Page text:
Currently, we are sourcing our Baby Corn from China.  In the event of a shortfall in Australian produce we also source Broccoli and Cauliflower from China. 

If you require clarification of an ingredient in a particular product please feel free to contact our Consumer Information Department on our toll free number 1800 061 279.  Our office hours are Monday to Friday 9am to 4pm EST. 

Thank you for taking the time to contact us. 

Kind Regards
Consumer Information Department
Simplot Australia Pty Ltd
Australia          1800 061 279
New Zealand  0800 448 613 “

Posted in Australian Manufacturing, Businesses not doing the right thing, Imports and Exports, Uncategorized

What sort of Australia do you want in 20 years time?

Posted on by Stephen from BAM

Mines in Australia

Mine sites in Australia

The Australia I want to live in – treats people with respect, still makes things, is capable of being self-sustaining, determines its own future, provides an increasing range of employment opportunities, encourages people to have a go and has maximized the opportunities of our natural resources.

I believe that it makes no sense that we are selling our natural resources for $100’s per tonne and then importing them back at $10,000’s per tonne as finished products.

I believe we must value add the natural resources, by refining and manufacturing.

I believe buying Australian grown produce is better for our health, the environment and our farmers future.

Other people believe

  • we don’t need a manufacturing sector
  • we should be importing produce that we already grow in Australia
  • we should be taking our services offshore
  • the mining sector alone will secure the future of our nation

What do you believe?

At BuyAustralianMade we support Australian Manufacturing, Australian Growers and Australian delivered services by promoting their products and making it easy for shoppers and others to find them.

You can . . .   

Help create employment opportunities for your neighbours, your kids, your kids kids and yourself

Help businesses invest in research and development, drive innovation and develop new ways of doing things

Help build a more sustainable Australia

What you buy will help decide the sort of Australia that we all live in.

Support Australian Manufacturing, Australian Growers and Australian Delivered Services by buying their products and services

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It is important to manufacture in Australia.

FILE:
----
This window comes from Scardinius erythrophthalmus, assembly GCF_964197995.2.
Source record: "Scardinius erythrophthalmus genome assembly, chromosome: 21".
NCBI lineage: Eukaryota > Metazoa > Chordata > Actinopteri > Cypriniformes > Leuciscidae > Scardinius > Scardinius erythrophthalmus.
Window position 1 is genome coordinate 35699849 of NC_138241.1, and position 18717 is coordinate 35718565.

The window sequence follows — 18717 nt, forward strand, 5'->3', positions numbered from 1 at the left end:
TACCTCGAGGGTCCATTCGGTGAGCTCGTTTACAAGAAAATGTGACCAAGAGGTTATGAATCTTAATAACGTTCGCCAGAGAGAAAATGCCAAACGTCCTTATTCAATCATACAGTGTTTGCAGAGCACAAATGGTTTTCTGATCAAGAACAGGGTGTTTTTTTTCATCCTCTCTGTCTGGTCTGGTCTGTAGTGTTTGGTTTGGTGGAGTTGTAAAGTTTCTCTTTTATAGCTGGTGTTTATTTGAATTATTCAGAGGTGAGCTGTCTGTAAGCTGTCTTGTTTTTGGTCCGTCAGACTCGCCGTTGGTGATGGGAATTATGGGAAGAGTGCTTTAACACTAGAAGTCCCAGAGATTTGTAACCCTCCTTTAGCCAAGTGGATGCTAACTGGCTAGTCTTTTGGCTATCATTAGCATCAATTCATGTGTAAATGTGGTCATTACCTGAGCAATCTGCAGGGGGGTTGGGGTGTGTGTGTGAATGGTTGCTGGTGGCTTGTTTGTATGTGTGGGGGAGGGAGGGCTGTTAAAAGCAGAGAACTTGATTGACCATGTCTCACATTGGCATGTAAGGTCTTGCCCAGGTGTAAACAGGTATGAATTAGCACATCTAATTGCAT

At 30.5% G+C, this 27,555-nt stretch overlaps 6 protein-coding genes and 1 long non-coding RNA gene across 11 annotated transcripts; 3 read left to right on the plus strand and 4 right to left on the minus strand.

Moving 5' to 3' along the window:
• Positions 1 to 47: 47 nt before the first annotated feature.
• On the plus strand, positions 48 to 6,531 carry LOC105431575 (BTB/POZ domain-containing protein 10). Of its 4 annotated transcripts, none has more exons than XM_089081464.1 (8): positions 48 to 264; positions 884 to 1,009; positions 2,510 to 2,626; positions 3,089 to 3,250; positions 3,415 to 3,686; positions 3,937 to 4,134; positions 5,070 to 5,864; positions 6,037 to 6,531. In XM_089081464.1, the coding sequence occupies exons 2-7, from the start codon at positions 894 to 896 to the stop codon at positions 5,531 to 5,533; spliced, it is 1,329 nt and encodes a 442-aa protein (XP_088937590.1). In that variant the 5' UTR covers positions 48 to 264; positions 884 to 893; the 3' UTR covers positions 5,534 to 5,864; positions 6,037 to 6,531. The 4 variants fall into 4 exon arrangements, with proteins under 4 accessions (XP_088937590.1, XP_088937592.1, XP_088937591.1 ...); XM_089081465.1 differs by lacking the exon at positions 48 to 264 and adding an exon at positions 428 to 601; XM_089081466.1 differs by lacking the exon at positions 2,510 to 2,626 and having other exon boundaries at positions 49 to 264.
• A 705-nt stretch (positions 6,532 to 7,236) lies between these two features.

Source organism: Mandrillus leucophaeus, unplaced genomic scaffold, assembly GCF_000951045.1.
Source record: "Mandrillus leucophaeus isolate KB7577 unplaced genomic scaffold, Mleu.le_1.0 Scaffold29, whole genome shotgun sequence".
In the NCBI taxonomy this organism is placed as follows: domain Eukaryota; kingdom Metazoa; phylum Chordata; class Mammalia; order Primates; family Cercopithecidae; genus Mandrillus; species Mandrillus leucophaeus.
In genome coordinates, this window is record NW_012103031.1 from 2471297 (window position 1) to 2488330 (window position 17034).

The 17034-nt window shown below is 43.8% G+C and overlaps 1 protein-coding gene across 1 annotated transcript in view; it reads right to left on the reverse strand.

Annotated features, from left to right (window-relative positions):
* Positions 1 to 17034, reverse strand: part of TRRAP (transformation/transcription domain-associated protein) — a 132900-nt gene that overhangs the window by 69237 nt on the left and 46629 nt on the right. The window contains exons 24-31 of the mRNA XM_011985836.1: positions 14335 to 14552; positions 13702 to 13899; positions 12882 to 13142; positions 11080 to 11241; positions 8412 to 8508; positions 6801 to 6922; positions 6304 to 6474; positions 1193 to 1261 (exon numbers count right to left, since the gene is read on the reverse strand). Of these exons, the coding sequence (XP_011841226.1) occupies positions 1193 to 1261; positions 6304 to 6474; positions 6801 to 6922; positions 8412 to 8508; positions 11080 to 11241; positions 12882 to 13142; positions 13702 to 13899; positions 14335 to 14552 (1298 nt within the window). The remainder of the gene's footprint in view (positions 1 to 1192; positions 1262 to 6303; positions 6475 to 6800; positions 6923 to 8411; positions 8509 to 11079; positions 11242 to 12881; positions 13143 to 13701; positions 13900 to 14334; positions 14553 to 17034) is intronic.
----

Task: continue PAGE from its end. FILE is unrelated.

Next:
Posted on by Stephen from BAM

Industry, unions, and Government have met to discuss manufacturing in Australia.

I hope they examined these points in their discussions….

  • Manufacturing is responsible for lots of innovation. Without innovation how are we expected to develop new technologies and new industries. 
  • Manufacturing spends a lot of money on research and development according to an article written by Roy Green ( Dean of UTS Business School) the amount spent on R&D is around $4.5 billion every year.
  • Manufacturing contributes to our external trade balance. We just don’t export stuff dug out of the ground, we need to have other sectors contributing to ensure our trade balance is favourable.
  • Manufacturing employs over 1 million people, 5 times more than mining.
  • There are many businesses who rely on the manufacturing sector to use their services, these businesses also employ people. Wthout a vibrant manufacturing sector many of these bsuinesses would close down. The knock-on effect when Pac Brands shifted production offshore showed this, 1000′s more lost jobs as a result of manufacturing being shifted offshore.
  • Current mining exports are not enough to offset the increase in the number of imports resulting in our trade balance being unfavourable. We need to increase consumption of our onshore manufactured products and reduce imports.
  • Germany is one of the few European countries which is not in financial turmoil. They have a strong and growing manufacturing sector, shouldn’t we be learning from that.
  • High wages in Australia when compared against Asia is a simplistic reason to why decisions are made to shift manufacturing offshore.
  • The amount of home manufactured products used in the mining sector is ONLY 10% of total useage.
  • The manufacturing sector employs one in five engineers and provides core skills development which then can be deployed into other sectors.
  • Without a sound manufacturing sector we are at risk of loosing skills, IP and research that have taken generation to build  but little more than a generation to dismantle

A vibrant Australian manufacturing is not about being protectionist it is about be SMART and thinking of the FUTURE and NOT putting short term profits ahead of what is the RIGHT thing to do.

Posted in Australian Manufacturing, Imports and Exports